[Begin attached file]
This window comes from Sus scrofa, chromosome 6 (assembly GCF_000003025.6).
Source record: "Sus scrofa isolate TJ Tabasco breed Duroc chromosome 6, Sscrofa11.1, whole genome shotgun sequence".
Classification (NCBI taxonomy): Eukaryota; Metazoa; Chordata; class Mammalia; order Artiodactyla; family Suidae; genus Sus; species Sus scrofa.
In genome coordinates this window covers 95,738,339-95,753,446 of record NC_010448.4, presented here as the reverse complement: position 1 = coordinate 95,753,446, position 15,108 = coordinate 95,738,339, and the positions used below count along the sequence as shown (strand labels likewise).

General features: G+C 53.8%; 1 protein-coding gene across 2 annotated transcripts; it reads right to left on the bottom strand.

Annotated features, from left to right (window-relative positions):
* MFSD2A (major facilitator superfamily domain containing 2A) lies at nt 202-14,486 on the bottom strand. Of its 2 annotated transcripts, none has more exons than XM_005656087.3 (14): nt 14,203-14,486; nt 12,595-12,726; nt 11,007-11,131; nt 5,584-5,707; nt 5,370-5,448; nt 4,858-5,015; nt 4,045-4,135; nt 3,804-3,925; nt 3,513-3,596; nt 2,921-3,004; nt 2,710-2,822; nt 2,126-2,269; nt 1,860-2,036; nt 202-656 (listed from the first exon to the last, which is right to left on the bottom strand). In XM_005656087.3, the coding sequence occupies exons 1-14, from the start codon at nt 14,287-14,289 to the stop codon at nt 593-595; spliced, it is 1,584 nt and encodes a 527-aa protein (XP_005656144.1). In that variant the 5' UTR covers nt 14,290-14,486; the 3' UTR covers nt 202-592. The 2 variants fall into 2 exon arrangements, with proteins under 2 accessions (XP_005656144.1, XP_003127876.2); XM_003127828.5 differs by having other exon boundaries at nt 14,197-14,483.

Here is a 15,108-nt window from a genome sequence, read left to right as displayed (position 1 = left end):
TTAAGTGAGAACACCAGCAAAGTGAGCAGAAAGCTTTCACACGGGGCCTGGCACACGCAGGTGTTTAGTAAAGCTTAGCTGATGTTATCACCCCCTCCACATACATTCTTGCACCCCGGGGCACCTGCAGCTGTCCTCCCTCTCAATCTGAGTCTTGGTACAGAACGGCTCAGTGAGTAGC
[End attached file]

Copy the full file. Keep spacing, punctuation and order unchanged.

This window comes from Sus scrofa, chromosome 6 (assembly GCF_000003025.6).
Source record: "Sus scrofa isolate TJ Tabasco breed Duroc chromosome 6, Sscrofa11.1, whole genome shotgun sequence".
Classification (NCBI taxonomy): Eukaryota; Metazoa; Chordata; class Mammalia; order Artiodactyla; family Suidae; genus Sus; species Sus scrofa.
In genome coordinates this window covers 95,738,339-95,753,446 of record NC_010448.4, presented here as the reverse complement: position 1 = coordinate 95,753,446, position 15,108 = coordinate 95,738,339, and the positions used below count along the sequence as shown (strand labels likewise).

General features: G+C 53.8%; 1 protein-coding gene across 2 annotated transcripts; it reads right to left on the bottom strand.

Annotated features, from left to right (window-relative positions):
* MFSD2A (major facilitator superfamily domain containing 2A) lies at nt 202-14,486 on the bottom strand. Of its 2 annotated transcripts, none has more exons than XM_005656087.3 (14): nt 14,203-14,486; nt 12,595-12,726; nt 11,007-11,131; nt 5,584-5,707; nt 5,370-5,448; nt 4,858-5,015; nt 4,045-4,135; nt 3,804-3,925; nt 3,513-3,596; nt 2,921-3,004; nt 2,710-2,822; nt 2,126-2,269; nt 1,860-2,036; nt 202-656 (listed from the first exon to the last, which is right to left on the bottom strand). In XM_005656087.3, the coding sequence occupies exons 1-14, from the start codon at nt 14,287-14,289 to the stop codon at nt 593-595; spliced, it is 1,584 nt and encodes a 527-aa protein (XP_005656144.1). In that variant the 5' UTR covers nt 14,290-14,486; the 3' UTR covers nt 202-592. The 2 variants fall into 2 exon arrangements, with proteins under 2 accessions (XP_005656144.1, XP_003127876.2); XM_003127828.5 differs by having other exon boundaries at nt 14,197-14,483.

Here is a 15,108-nt window from a genome sequence, read left to right as displayed (position 1 = left end):
TTAAGTGAGAACACCAGCAAAGTGAGCAGAAAGCTTTCACACGGGGCCTGGCACACGCAGGTGTTTAGTAAAGCTTAGCTGATGTTATCACCCCCTCCACATACATTCTTGCACCCCGGGGCACCTGCAGCTGTCCTCCCTCTCAATCTGAGTCTTGGTACAGAACGGCTCAGTGAGTAGC